Roughly two weeks since President Donald Trump’s inauguration, the new Chairman of the Federal Communications Commission, Ajit Pai, has taken steps providing further evidence that he plans to roll back FCC actions taken under former Chairman Tom Wheeler, including net neutrality and broadband privacy. Chairman Pai has announced that he would revoke so-called “midnight regulations” (i.e., regulations adopted after the presidential election but before inauguration) because they “did not enjoy the support of the majority of Commissioners at the time they were taken, should not bind [the Commission] going forward.”
In response, Democratic Commissioner Mignon Clyburn accused Chairman Pai of engaging in the same opaque, procedurally flawed actions for which he criticized former FCC Chairman Tom Wheeler for “retract[ing]—without a shred of explanation—several items released under the previous administration that focus on competition, consumer protection, cybersecurity and other issues core to the FCC’s mission.”
Chairman Pai recently suggested he may follow the FCC’s approach to net neutrality previously adopted by former Republican FCC Chairman Michael Powell during the President George W. Bush administration. Chairman Powell’s 2005 Internet Policy Statement expressed the FCC’s broad intent to “encourage broadband deployment and preserve and promote the open and interconnected nature of the public Internet,” but did not adopt binding federal regulations or otherwise effect the then-operative legal classification of wireless and fixed BIAS as largely unregulated “Title I” information services. Chairman Pai’s apparent endorsement of Powell’s approach suggests that he intends to similarly deregulate BIAS.
To this end, the FCC recently closed certain net neutrality enforcement proceedings involving the practice of “zero rating” or “sponsored data” employed by certain wireless carriers and home internet providers. This practice entails a wireless carrier not counting certain third-party content against a subscriber’s wireless data plan limit, thereby incentivizing users to choose such carrier-sponsored content. In late 2016, the FCC issued an enforcement advisory that such practices were unreasonably discriminatory under the FCC’s 2015 Open Internet Order. On February 3, 2017, however, the FCC informed several wireless providers and home internet providers that it was closing the inquiries into each company’s disputed offerings, and would be taking no further action. In addition, the FCC has put on the agenda of its February 23rd meeting a proposal to extend the small business exemption from the net neutrality reporting requirements for an additional five years.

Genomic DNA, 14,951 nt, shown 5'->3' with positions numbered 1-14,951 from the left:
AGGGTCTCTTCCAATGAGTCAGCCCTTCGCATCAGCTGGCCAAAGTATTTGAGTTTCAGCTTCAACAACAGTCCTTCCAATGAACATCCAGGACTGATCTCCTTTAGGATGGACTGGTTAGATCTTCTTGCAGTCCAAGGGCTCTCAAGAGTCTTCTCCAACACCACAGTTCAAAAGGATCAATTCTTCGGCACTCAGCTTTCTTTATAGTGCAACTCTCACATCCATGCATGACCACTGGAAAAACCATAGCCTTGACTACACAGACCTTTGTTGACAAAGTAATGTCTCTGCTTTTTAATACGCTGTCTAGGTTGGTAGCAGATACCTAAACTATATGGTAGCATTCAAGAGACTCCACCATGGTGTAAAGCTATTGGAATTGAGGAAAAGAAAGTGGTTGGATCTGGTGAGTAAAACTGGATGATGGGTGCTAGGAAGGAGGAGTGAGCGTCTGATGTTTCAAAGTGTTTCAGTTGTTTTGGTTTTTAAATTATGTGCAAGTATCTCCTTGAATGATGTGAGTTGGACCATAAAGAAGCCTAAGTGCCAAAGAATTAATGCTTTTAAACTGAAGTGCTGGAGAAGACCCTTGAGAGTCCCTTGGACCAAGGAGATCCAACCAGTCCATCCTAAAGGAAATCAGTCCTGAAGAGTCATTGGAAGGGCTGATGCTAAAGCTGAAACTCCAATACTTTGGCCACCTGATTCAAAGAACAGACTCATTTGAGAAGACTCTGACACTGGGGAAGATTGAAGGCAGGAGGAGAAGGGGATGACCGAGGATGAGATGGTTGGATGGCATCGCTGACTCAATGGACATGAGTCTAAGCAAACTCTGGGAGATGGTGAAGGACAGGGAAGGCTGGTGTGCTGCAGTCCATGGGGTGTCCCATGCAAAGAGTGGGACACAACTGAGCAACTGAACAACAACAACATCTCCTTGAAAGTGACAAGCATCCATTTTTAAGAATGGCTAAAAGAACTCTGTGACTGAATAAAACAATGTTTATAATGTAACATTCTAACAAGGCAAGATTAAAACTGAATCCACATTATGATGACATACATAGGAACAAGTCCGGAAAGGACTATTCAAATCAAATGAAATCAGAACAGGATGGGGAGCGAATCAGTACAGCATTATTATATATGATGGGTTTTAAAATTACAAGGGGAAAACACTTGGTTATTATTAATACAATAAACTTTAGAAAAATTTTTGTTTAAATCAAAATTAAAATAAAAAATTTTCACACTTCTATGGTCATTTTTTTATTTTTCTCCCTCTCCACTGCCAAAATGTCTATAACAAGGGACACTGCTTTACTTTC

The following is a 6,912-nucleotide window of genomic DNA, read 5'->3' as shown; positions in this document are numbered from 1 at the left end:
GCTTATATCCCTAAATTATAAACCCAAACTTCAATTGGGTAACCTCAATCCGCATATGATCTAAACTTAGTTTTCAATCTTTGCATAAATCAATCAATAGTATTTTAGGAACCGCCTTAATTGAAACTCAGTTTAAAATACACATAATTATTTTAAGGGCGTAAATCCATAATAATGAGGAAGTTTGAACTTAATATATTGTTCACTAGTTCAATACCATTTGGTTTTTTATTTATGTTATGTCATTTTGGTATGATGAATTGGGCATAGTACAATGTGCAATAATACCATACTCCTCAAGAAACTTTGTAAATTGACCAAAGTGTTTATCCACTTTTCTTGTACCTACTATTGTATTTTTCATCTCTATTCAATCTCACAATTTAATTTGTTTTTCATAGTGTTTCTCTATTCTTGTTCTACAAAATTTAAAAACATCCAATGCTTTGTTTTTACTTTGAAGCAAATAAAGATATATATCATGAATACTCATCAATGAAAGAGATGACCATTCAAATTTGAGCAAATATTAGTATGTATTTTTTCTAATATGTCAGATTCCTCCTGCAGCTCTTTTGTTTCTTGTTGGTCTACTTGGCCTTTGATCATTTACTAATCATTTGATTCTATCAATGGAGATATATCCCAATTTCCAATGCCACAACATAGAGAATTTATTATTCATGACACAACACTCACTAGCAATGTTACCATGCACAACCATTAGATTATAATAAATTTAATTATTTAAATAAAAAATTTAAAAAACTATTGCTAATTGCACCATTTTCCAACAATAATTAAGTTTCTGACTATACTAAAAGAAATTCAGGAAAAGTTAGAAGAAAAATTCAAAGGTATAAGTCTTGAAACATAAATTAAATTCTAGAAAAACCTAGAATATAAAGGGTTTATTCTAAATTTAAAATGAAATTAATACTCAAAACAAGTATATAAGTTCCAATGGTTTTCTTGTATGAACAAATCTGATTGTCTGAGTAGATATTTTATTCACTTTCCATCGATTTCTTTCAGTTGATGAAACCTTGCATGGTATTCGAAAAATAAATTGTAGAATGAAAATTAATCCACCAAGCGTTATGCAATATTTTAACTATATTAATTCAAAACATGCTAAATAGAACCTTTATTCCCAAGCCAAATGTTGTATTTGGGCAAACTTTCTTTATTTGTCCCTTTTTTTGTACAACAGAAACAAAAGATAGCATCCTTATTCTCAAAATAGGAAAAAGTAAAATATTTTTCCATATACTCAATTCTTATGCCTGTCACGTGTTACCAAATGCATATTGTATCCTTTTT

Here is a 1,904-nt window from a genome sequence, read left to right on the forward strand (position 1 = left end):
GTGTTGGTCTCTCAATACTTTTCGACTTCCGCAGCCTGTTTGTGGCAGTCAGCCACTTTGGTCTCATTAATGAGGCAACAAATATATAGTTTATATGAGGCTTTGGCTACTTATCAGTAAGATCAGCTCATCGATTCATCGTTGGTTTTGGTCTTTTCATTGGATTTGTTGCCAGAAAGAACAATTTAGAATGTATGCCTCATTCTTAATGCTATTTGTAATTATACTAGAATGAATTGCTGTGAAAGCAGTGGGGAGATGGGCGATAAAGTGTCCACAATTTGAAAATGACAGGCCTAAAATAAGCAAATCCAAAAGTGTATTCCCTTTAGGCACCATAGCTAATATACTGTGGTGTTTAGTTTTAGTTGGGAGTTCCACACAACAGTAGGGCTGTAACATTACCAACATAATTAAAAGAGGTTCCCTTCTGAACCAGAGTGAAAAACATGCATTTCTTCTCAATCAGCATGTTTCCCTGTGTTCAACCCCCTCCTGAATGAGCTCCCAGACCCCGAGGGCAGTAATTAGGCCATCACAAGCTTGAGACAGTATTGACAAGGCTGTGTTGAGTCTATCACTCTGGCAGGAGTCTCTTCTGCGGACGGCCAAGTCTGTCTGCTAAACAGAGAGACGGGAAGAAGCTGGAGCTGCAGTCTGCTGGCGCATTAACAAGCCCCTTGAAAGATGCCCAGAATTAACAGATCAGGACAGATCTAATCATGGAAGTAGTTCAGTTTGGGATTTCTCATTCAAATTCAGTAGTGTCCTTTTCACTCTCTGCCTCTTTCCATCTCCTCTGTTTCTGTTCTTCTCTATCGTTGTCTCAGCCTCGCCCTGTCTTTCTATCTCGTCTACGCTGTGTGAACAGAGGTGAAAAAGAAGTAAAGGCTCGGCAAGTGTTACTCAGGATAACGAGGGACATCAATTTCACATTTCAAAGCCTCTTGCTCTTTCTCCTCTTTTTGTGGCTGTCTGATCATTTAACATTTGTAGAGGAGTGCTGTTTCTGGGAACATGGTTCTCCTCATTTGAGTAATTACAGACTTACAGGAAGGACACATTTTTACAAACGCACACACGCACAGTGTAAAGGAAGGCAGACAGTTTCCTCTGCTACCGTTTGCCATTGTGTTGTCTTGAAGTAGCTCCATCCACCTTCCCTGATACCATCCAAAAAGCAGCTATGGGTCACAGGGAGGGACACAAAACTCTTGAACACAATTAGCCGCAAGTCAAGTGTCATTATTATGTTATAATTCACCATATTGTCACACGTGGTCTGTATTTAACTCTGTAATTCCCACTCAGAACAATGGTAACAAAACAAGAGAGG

Broadband Privacy and Cybersecurity
Many FCC observers expect that Chairman Pai will also seek to significantly reduce or otherwise eliminate the FCC’s Broadband Privacy Order. Several opponents to the rules filed petitions for reconsideration with the FCC last month. These petitions for reconsideration provide a vehicle for the FCC to undo or circumscribe the Broadband Privacy Order. In addition, the Broadband Privacy Order is a direct consequence of the reclassification of BIAS as a Title II service in the 2015 Open Internet Order, because it caused the privacy-related provisions of the Communications Act  (which only apply to common carriers) to apply to BIAS providers. Therefore, if Chairman Pai takes action to “re-reclassify” BIAS as a Title I information service, then BIAS providers would no longer be common carriers and would therefore be excluded from the privacy-related provisions of the Communications Act. In addition, Congress may also seek to overturn the Broadband Privacy Order by relying on the rarely utilized Congressional Review Act.
In other recent actions, the FCC canceled two cybersecurity inquiries published in January 2017. One was a Notice of Inquiry related to 5G device security measures. Another was a white paper titled “Cybersecurity Risk Reduction.” It is unclear why these two actions were canceled or whether new cybersecurity proceedings will be initiated to take their place.
 Strictly speaking, any regulations adopted by the majority of a quorum of FCC commissioners have “the support of the majority of commissioners at the time they were taken.” Chairman Pai appears to be making a political argument that actions taken by FCC or the staff under Chairman Wheeler after the presidential election (and before the inauguration) were, in his view, less legitimate than those taken before the election.
 Alex Byers, “Pai follows Powell's principles for a 'free and open internet'”, POLITICO Pro (Jan. 31, 2017), available at https://www.politicopro.com/tech/whiteboard/2017/01/pai-follows-powells-principles-for-a-free-and-open-internet-083151 (paywall).
 47 U.S.C. § 222(c).